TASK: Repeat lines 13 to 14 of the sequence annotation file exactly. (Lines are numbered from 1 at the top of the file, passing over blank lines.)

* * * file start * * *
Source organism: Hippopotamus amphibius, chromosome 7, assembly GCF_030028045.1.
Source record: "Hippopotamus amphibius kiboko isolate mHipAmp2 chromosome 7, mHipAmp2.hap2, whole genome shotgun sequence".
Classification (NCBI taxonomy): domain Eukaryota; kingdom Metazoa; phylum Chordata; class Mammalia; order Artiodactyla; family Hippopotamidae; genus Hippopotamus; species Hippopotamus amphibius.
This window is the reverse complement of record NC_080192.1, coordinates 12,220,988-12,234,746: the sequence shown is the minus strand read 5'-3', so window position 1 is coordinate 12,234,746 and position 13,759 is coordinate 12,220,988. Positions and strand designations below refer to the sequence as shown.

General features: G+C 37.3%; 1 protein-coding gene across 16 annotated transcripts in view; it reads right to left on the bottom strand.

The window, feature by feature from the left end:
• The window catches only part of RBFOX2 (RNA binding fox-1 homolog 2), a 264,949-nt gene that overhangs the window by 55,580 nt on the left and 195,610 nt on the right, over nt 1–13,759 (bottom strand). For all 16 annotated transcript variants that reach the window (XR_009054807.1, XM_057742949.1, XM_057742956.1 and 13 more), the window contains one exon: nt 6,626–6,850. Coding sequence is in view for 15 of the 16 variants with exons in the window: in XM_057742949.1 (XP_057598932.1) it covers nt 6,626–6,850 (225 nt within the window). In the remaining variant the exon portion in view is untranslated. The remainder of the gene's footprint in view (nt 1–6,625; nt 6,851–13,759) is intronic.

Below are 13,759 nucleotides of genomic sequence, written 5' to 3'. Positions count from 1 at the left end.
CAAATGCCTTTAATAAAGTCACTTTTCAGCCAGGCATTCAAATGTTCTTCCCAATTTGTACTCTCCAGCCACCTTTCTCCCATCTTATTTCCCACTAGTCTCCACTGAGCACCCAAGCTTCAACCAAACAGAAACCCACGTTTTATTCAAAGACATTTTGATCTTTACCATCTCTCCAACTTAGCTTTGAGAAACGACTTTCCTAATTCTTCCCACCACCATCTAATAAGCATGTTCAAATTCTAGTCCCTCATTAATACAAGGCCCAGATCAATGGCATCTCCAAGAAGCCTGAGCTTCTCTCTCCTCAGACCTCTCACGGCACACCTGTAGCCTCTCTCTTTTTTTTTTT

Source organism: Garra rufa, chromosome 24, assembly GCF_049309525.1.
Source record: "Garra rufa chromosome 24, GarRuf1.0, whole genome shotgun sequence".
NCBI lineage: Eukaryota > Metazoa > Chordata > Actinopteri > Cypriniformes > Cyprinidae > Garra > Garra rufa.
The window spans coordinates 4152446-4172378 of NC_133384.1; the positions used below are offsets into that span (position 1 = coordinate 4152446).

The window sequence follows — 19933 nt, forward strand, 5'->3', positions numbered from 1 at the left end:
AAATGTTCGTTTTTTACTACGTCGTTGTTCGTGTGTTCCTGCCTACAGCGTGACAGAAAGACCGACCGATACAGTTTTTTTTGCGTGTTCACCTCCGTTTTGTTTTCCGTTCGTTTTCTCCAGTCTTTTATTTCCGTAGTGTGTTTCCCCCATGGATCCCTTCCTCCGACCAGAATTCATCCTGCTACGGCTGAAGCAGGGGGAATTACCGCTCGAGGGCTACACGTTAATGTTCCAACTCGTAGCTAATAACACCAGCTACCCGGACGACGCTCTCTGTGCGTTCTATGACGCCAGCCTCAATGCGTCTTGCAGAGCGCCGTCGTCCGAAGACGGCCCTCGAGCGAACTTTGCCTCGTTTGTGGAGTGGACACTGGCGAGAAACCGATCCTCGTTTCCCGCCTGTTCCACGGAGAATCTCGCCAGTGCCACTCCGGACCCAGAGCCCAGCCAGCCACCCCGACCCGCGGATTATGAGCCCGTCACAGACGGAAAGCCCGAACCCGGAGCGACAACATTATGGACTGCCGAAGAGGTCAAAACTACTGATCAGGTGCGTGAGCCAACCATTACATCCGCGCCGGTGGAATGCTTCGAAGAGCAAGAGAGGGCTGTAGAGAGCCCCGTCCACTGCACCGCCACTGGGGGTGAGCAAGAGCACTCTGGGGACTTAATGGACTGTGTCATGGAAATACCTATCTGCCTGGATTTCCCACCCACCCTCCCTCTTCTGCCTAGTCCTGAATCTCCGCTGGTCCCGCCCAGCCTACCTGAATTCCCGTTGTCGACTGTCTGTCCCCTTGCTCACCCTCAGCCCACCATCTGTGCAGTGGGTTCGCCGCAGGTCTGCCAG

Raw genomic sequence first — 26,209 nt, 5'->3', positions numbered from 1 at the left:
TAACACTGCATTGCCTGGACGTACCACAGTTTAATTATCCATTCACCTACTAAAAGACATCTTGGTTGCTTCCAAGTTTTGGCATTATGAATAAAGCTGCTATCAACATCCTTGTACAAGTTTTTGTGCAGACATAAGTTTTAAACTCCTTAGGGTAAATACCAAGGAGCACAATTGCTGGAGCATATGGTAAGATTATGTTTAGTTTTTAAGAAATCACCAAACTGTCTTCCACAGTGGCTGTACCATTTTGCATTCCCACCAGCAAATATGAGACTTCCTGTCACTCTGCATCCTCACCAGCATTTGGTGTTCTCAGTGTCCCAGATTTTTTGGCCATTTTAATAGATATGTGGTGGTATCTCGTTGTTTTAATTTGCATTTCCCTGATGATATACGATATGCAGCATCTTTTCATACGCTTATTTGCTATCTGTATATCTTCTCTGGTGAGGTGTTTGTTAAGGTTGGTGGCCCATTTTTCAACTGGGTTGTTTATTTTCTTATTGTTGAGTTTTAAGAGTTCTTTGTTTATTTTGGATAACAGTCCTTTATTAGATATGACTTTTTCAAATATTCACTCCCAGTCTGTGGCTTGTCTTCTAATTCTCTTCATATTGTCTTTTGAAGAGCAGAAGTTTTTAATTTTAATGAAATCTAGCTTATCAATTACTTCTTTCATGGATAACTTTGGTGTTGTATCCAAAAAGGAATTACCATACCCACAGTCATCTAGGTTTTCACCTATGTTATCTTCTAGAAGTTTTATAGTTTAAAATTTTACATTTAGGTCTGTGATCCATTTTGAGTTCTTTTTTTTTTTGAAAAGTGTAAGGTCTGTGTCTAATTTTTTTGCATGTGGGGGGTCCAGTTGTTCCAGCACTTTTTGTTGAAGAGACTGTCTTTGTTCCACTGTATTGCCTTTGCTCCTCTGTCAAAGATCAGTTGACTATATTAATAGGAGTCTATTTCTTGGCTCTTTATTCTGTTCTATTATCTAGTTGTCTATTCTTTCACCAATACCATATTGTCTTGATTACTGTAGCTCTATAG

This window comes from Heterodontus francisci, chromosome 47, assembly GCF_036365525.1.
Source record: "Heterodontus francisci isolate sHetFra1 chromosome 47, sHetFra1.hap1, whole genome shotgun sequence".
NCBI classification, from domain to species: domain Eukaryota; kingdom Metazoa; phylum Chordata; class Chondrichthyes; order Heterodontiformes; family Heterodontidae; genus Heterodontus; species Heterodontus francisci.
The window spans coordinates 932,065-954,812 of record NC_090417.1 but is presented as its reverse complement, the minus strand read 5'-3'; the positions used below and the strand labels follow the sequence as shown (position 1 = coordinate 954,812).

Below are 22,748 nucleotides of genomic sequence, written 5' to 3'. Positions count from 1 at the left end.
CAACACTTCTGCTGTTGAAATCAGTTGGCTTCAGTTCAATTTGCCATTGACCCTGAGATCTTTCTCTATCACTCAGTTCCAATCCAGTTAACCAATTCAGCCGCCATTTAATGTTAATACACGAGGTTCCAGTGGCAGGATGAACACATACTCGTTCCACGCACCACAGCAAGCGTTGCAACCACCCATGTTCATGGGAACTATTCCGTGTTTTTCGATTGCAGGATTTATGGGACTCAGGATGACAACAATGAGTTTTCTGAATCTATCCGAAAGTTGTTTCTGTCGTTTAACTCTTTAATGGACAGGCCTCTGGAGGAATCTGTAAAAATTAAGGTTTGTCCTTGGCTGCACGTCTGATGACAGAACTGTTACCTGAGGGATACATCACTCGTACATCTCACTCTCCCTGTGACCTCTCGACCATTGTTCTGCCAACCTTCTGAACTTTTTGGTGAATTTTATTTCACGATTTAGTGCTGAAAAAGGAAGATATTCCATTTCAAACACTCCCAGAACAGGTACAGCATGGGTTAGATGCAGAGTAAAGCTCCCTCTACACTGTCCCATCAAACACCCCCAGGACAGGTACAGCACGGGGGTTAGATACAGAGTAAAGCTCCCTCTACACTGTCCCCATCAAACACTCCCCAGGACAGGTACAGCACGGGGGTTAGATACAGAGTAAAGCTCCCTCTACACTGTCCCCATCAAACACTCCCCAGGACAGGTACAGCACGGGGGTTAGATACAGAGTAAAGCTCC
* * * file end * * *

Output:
The window spans coordinates 4152446-4172378 of NC_133384.1; the positions used below are offsets into that span (position 1 = coordinate 4152446).

The window sequence follows — 19933 nt, forward strand, 5'->3', positions numbered from 1 at the left end: